We will resist the temptation to call Mr. Winthrop “Captain Obvious” about young people and hard drinking, because in their world, their era, their religious customs, alcohol poisoning was a rare thing. As a rule, their drinks were very low in alcoholic content.

By the 29th of May, two months after their launch, three of the fleet were just off the Grand Banks, south of Sable Island and about 600 miles east of Salem. On the third of June, knowing they were nearing dangerous shoals, they sounded for depth, but found no bottom.

Cape Neddick, Maine, called Aquamentius in
John Winthrop's Journal
 Finally, on June 6, they sounded at 80 fathoms/486 feet. They were offshore of Aquamentius, Maine. The next day, Monday, they were becalmed, and they threw lines and a few hooks over the sides of the ship, and in two hours caught 67 codfish, “some a yard and a half long, and a yard in compass.” Any fish of 5½ to 6 feet will weigh 100 pounds or more, says Gulf of Maine Research Institute.   

Still, they couldn’t proceed too fast for fear of running on the rocks of the Isle of Shoals, a long line of rocks and small islands. They took a large boat out of storage to sail before the ships and take soundings so they could safely sail south to Salem.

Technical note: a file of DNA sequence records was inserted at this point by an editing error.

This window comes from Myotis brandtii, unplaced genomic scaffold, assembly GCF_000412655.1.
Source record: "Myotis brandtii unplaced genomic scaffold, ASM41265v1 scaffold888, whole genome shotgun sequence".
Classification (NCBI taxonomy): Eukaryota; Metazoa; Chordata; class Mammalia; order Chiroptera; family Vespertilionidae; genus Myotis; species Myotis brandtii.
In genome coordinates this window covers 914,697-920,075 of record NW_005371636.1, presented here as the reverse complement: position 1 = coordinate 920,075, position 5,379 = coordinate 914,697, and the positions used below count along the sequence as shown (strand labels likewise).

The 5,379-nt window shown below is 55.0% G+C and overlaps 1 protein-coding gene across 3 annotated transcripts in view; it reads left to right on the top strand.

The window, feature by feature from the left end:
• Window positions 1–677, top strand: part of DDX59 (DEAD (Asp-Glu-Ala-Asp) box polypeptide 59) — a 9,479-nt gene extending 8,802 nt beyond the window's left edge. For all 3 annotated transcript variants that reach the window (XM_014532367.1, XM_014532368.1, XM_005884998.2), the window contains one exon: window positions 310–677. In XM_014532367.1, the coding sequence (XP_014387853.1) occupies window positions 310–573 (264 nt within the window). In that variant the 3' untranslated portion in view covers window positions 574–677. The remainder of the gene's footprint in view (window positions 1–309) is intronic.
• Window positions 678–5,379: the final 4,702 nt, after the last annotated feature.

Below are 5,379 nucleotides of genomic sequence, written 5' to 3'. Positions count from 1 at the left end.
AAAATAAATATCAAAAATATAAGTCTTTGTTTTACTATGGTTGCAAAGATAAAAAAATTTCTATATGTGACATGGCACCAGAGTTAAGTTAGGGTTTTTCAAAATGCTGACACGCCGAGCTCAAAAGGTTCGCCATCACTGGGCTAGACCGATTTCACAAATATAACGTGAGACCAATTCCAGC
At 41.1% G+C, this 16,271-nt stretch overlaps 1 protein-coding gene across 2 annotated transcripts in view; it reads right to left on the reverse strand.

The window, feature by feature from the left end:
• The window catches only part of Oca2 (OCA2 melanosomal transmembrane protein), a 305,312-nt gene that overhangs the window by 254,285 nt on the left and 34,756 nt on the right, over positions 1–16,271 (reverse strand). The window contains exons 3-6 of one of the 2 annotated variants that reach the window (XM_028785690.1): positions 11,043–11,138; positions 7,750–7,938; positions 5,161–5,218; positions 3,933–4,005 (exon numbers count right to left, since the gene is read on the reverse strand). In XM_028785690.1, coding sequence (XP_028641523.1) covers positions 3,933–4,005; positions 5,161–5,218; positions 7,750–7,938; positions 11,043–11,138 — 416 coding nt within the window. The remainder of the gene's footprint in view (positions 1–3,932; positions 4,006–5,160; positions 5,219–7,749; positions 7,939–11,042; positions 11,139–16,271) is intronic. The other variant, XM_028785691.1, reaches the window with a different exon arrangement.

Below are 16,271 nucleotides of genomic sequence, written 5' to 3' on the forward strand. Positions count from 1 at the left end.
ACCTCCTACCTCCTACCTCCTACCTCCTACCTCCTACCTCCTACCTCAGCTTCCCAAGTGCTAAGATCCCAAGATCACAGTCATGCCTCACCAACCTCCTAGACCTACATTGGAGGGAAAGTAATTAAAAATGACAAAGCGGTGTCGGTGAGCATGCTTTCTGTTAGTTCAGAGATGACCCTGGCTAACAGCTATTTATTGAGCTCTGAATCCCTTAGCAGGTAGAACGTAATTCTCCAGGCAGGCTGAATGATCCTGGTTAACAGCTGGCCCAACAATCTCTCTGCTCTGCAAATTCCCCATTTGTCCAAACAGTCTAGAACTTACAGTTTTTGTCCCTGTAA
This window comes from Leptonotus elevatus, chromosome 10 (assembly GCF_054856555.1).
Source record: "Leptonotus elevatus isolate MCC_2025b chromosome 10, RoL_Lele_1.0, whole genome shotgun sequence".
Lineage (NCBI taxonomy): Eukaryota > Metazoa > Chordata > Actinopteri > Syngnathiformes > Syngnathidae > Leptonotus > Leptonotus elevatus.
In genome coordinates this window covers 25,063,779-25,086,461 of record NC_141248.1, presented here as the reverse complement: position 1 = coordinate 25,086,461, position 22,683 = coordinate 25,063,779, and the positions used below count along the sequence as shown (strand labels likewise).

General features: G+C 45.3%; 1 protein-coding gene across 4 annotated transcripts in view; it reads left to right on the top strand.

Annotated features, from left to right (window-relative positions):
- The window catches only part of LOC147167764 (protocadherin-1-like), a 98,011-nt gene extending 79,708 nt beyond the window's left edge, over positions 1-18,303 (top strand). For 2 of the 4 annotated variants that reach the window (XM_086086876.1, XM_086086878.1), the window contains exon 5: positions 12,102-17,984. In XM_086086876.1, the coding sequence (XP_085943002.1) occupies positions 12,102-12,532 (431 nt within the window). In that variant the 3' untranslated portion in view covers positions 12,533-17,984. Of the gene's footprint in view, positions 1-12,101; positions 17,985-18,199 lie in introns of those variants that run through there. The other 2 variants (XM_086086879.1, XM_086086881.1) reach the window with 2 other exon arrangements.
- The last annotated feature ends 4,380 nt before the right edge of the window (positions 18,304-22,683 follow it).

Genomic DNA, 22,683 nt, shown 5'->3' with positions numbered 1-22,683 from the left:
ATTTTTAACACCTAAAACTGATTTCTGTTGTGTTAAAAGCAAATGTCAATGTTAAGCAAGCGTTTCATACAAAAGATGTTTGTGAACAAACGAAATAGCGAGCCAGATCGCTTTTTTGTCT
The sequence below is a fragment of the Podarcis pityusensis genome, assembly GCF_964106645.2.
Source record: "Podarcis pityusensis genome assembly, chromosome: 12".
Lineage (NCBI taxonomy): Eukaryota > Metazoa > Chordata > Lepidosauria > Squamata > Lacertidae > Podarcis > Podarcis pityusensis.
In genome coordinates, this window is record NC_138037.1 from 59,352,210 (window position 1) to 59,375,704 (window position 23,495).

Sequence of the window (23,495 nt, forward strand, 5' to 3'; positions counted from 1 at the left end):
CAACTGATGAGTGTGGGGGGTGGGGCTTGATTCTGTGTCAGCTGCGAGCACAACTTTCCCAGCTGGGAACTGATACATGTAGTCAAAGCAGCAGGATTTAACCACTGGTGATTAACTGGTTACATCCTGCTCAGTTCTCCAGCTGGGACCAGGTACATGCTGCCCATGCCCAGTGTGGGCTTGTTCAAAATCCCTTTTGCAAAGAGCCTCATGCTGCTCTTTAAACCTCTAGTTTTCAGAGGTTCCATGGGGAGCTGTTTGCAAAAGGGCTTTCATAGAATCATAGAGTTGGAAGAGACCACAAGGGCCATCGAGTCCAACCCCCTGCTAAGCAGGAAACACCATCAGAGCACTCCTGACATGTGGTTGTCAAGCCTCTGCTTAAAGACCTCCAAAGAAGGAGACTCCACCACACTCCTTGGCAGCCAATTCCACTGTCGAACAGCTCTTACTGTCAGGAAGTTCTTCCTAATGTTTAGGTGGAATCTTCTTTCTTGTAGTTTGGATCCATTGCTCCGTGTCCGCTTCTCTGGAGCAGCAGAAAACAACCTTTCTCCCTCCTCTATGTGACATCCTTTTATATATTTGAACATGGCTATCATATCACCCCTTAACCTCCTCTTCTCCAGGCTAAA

"We had now fair sunshine weather,
and so pleasant a sweet air as did much refresh us,
and there came a smell off the shore like the smell of a garden."
 John Winthrop wrote in his journal on June 8, "We had now fair sunshine weather, and so pleasant a sweet air as did much refresh us, and there came a smell off the shore like the smell of a garden." They celebrated by catching another 36 cod, much needed because during the extra-long voyage, they had consumed their stores of salted fish, and were low on other provisions.

On June 9, they could see mountains on the mainland, and many islands or half-submerged rocks between the ship and the shore. On the 10th, they saw several large and small ships doing commercial fishing. On the 12th of June, they came around Cape Ann and arrived at Salem.

But conditions at Salem were harsh, with a short growing season exacerbated by the frosts and famines of the Little Ice Age. The fierce storms that had battered the Winthrop Fleet had also worn down the settlers—and killed perhaps half of them. The Endecott party used up the rations they’d brought, and were barely surviving on seafood and wild strawberries by the spring of 1630. Until the meager harvest in August, or the arrival of the Winthrop Fleet with their provisions, Salem was hungry, run down, and sick.
The Winthrop Fleet, by WF Halsall (wiki)